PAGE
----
Men were rough and masculine void of gentle, caring, and femininity in their approaches. Woman's work means to be in touch with the object like a subject, intuitively! Child's play means remembering to be a child, simple yet playful. People don't make The Stone Roger Caro made, they fail because they're too complicated! Intuition is needed for guidance. And people just can't think in simplicity. It's in their brochure that they have shown the method to make the Stone, but people keep complicating it!

chrysopoeia
06-30-2012, 08:02 AM
For me, this phrase has a very special meaning in my approach to alchemy, "Woman's work and child's play".

Coming from the Old Country, born and raised in Eastern Europe, we have many similar sayings. It's quote common to express wisdom like so.

Men were rough and masculine void of gentle, caring, and femininity in their approaches. Woman's work means to be in touch with the object like a subject, intuitively! Child's play means remembering to be a child, simple yet playful. People don't make The Stone Roger Caro made, they fail because they're too complicated! Intuition is needed for guidance. And people just can't think in simplicity. It's in their brochure that they have shown the method to make the Stone, but people keep complicating it!


This is interesting, Krisztian. Without revealing anything you do not wish to, could you give an example of such a saying?

The reference to women's work could also have something to do with the symbolic images brought about during certain stages of the work, e.g. washing, cooking and roasting (http://www.moleiro.com/en/miscellanea/splendor-solis/miniatura/1640). Not having so much to do with any kind of 'easiness', for it is not an easy process.

Krisztian
06-30-2012, 07:01 PM
This is interesting, Krisztian. Without revealing anything you do not wish to, could you give an example of such a saying? The reference to women's work could also have something to do with the symbolic images brought about during certain stages of the work, e.g. URL="http://www.moleiro.com/en/miscellanea/splendor-solis/miniatura/1640"]washing, cooking and roasting[/URL]. Not having so much to do with any kind of 'easiness', for it is not an easy process.

For me, that saying is a reminder, a guideline; one could say how to approach practical alchemy. A text might suggest keeping the heat at 28.5 Celsius (i.e., inside an incubator) for a Philosopher's Month; but when one factors in the cooler room temperature (from one season to the next), you 'realize' intuitively like a 'mother does of her crying child', that the heat must be raised to compensate for the interaction of the room with the incubator. For an adult childless, a cry is just annoyance; for a mother, it speaks plenty about what the child wants!

Sayings from the Old Country like the one in this Thread, don't mean anything very profound in a way, that's more for a modern, intellectual mind. When you lived in the Old Country, and majority of the alchemical texts come from that area of the World, you realize that the concept of 'complication', 'intellectual word-play', 'abstract labels', 'fancy Far East terminology', labyrinth-like theories, etc., don't apply to that consciousness of that time. (That's a modern mind suffering from inferiority complex! So, it invents meaningless concepts, words, etc. that boost the personality but mean very little in practical life.)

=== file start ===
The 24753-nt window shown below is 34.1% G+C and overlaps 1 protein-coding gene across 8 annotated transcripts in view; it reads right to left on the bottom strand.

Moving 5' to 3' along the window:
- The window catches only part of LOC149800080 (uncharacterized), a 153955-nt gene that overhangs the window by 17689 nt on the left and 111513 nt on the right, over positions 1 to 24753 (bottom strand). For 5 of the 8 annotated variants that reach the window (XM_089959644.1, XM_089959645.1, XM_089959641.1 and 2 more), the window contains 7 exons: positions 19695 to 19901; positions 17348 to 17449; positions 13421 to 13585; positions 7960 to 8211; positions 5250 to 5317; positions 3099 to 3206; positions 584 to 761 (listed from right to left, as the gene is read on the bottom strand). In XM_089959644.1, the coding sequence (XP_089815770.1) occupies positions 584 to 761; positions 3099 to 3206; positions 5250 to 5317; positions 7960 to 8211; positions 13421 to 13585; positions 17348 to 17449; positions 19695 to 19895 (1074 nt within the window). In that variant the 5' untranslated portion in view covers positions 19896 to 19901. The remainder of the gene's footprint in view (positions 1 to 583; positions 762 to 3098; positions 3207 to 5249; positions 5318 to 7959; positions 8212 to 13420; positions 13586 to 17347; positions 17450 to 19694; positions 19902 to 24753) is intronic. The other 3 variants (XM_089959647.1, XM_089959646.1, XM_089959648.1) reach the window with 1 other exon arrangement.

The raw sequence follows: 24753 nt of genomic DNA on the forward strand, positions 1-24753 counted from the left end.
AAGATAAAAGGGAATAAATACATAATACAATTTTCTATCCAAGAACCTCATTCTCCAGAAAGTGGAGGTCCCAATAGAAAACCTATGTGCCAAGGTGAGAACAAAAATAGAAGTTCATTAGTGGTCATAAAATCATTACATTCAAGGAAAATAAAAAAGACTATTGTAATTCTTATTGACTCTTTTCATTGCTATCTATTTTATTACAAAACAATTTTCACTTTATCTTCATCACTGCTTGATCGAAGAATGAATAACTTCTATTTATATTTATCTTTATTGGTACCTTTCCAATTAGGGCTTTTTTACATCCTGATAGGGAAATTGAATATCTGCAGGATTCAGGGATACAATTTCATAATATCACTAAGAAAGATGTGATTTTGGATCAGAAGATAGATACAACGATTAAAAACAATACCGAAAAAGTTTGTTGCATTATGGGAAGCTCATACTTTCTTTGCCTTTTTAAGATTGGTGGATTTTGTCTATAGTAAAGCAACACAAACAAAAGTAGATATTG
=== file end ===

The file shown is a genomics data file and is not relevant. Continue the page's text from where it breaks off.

Child's play refers to a state of mind that can perceive, play with, operations, in a simple manner.

P.s. It's just my interpretation. Every one must find their own. Ask someone who comes from that part of the World what they think?

zoas23
07-01-2012, 12:16 AM
Maybe the beauty of the phrase is that it has a lot of meanings, so "discovering the REAL meaning" and getting stuck with only that one is probably missleading.

An artist I like a lot and whose works are certainly related to Alchemy, Marcel Duchamp, had a very nice practice: each time someone made an interpretation or a theory about the meaning of one of his works and asked him if that was what the work meant to mean, he would reply: "yes".

Also, in the Chemical Wedding of Christian Rosenkreutz, Venus is working and Eros is always playing tricks on C.R.

Also, Sophia is often a woman, but the genius is often a kid.

Also, Isis and Horus (or Harpocrates)

Also, the text was obviously written by an adult male who assumed that his audience were other adult males (women and kids were somehow outsiders during medieval times)... so I don't discard at all the tongue in cheek intention of the phrase (i.e, telling an adult male that he has to be both woman and a kid).

Also: "yes" to the previous posts... :)

Krisztian
07-01-2012, 07:02 PM
Maybe the beauty of the phrase is that it has a lot of meanings, so "discovering the REAL meaning" and getting stuck with only that one is probably missleading.

During my morning meditation, I reached for an open book on the floor (to place it on shelf; I must have left it behind some weeks back); and it was open on page 393 (of Roob's Alchemy & Mysticism) to the phrase: "Women's work & child's play". So, I figured it's significant to write what it said:

'The "whitening" of the black matter after phase of nigredo, shown as "women's work"'.

It shows a Plate from Splendor Solis.

Andro
07-01-2012, 07:09 PM
'The "whitening" of the black matter after phase of nigredo, shown as "women's work"'.